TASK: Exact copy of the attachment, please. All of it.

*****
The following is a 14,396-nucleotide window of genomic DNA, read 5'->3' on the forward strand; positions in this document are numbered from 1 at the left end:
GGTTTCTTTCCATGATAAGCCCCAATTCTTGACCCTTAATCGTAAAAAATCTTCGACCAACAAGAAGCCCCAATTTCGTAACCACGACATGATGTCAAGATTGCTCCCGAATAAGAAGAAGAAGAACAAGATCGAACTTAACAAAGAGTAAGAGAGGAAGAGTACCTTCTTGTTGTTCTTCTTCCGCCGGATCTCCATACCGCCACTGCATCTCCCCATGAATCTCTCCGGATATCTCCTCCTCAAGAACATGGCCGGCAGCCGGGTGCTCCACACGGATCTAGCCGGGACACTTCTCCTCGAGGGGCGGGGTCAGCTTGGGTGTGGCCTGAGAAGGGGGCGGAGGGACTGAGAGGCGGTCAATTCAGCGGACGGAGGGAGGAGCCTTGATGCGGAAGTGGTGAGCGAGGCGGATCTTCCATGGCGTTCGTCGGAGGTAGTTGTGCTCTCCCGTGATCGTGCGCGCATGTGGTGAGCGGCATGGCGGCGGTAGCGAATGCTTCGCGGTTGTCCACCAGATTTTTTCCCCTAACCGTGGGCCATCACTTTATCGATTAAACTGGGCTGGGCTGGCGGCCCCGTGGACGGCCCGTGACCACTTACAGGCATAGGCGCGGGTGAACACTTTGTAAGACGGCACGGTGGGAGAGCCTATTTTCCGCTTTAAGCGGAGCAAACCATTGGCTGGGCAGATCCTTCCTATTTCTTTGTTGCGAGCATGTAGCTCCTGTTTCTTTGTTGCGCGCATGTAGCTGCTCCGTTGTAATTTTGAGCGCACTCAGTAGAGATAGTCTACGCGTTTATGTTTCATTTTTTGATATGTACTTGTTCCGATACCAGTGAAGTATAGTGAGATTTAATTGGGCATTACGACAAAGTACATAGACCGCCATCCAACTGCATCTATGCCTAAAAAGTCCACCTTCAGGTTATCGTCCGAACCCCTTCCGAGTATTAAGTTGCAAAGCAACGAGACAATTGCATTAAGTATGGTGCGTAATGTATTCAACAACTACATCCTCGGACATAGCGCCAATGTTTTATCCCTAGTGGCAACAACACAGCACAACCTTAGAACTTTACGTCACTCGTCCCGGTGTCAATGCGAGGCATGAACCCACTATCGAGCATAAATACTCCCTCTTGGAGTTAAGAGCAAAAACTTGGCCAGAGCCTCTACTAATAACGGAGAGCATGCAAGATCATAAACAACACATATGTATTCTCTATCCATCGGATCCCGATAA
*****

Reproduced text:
The following is a 14,396-nucleotide window of genomic DNA, read 5'->3' on the forward strand; positions in this document are numbered from 1 at the left end:
GGTTTCTTTCCATGATAAGCCCCAATTCTTGACCCTTAATCGTAAAAAATCTTCGACCAACAAGAAGCCCCAATTTCGTAACCACGACATGATGTCAAGATTGCTCCCGAATAAGAAGAAGAAGAACAAGATCGAACTTAACAAAGAGTAAGAGAGGAAGAGTACCTTCTTGTTGTTCTTCTTCCGCCGGATCTCCATACCGCCACTGCATCTCCCCATGAATCTCTCCGGATATCTCCTCCTCAAGAACATGGCCGGCAGCCGGGTGCTCCACACGGATCTAGCCGGGACACTTCTCCTCGAGGGGCGGGGTCAGCTTGGGTGTGGCCTGAGAAGGGGGCGGAGGGACTGAGAGGCGGTCAATTCAGCGGACGGAGGGAGGAGCCTTGATGCGGAAGTGGTGAGCGAGGCGGATCTTCCATGGCGTTCGTCGGAGGTAGTTGTGCTCTCCCGTGATCGTGCGCGCATGTGGTGAGCGGCATGGCGGCGGTAGCGAATGCTTCGCGGTTGTCCACCAGATTTTTTCCCCTAACCGTGGGCCATCACTTTATCGATTAAACTGGGCTGGGCTGGCGGCCCCGTGGACGGCCCGTGACCACTTACAGGCATAGGCGCGGGTGAACACTTTGTAAGACGGCACGGTGGGAGAGCCTATTTTCCGCTTTAAGCGGAGCAAACCATTGGCTGGGCAGATCCTTCCTATTTCTTTGTTGCGAGCATGTAGCTCCTGTTTCTTTGTTGCGCGCATGTAGCTGCTCCGTTGTAATTTTGAGCGCACTCAGTAGAGATAGTCTACGCGTTTATGTTTCATTTTTTGATATGTACTTGTTCCGATACCAGTGAAGTATAGTGAGATTTAATTGGGCATTACGACAAAGTACATAGACCGCCATCCAACTGCATCTATGCCTAAAAAGTCCACCTTCAGGTTATCGTCCGAACCCCTTCCGAGTATTAAGTTGCAAAGCAACGAGACAATTGCATTAAGTATGGTGCGTAATGTATTCAACAACTACATCCTCGGACATAGCGCCAATGTTTTATCCCTAGTGGCAACAACACAGCACAACCTTAGAACTTTACGTCACTCGTCCCGGTGTCAATGCGAGGCATGAACCCACTATCGAGCATAAATACTCCCTCTTGGAGTTAAGAGCAAAAACTTGGCCAGAGCCTCTACTAATAACGGAGAGCATGCAAGATCATAAACAACACATATGTATTCTCTATCCATCGGATCCCGATAA